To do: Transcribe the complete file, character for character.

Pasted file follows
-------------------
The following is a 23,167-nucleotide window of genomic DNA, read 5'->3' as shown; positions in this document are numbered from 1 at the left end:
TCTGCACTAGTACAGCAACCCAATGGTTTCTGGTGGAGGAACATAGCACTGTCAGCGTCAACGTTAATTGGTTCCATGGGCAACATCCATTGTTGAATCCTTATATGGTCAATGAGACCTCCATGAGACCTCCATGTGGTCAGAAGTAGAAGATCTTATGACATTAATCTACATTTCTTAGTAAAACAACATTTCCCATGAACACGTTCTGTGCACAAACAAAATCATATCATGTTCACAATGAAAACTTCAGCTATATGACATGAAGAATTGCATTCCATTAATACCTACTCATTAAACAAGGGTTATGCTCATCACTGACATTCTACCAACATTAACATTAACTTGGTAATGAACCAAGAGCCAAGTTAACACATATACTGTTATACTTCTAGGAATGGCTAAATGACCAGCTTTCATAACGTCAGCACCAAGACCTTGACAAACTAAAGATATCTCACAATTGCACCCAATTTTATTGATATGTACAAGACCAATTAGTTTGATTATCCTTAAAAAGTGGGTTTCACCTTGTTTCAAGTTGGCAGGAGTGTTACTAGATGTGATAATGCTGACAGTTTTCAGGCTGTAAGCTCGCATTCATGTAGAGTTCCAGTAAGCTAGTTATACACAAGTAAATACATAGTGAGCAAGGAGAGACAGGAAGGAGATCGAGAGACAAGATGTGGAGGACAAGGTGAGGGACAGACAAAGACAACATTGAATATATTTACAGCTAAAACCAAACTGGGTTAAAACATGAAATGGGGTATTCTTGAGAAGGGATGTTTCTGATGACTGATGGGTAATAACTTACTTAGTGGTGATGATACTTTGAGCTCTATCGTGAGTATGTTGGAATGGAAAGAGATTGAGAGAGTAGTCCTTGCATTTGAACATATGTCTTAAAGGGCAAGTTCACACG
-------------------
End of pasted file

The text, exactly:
The following is a 23,167-nucleotide window of genomic DNA, read 5'->3' as shown; positions in this document are numbered from 1 at the left end:
TCTGCACTAGTACAGCAACCCAATGGTTTCTGGTGGAGGAACATAGCACTGTCAGCGTCAACGTTAATTGGTTCCATGGGCAACATCCATTGTTGAATCCTTATATGGTCAATGAGACCTCCATGAGACCTCCATGTGGTCAGAAGTAGAAGATCTTATGACATTAATCTACATTTCTTAGTAAAACAACATTTCCCATGAACACGTTCTGTGCACAAACAAAATCATATCATGTTCACAATGAAAACTTCAGCTATATGACATGAAGAATTGCATTCCATTAATACCTACTCATTAAACAAGGGTTATGCTCATCACTGACATTCTACCAACATTAACATTAACTTGGTAATGAACCAAGAGCCAAGTTAACACATATACTGTTATACTTCTAGGAATGGCTAAATGACCAGCTTTCATAACGTCAGCACCAAGACCTTGACAAACTAAAGATATCTCACAATTGCACCCAATTTTATTGATATGTACAAGACCAATTAGTTTGATTATCCTTAAAAAGTGGGTTTCACCTTGTTTCAAGTTGGCAGGAGTGTTACTAGATGTGATAATGCTGACAGTTTTCAGGCTGTAAGCTCGCATTCATGTAGAGTTCCAGTAAGCTAGTTATACACAAGTAAATACATAGTGAGCAAGGAGAGACAGGAAGGAGATCGAGAGACAAGATGTGGAGGACAAGGTGAGGGACAGACAAAGACAACATTGAATATATTTACAGCTAAAACCAAACTGGGTTAAAACATGAAATGGGGTATTCTTGAGAAGGGATGTTTCTGATGACTGATGGGTAATAACTTACTTAGTGGTGATGATACTTTGAGCTCTATCGTGAGTATGTTGGAATGGAAAGAGATTGAGAGAGTAGTCCTTGCATTTGAACATATGTCTTAAAGGGCAAGTTCACACG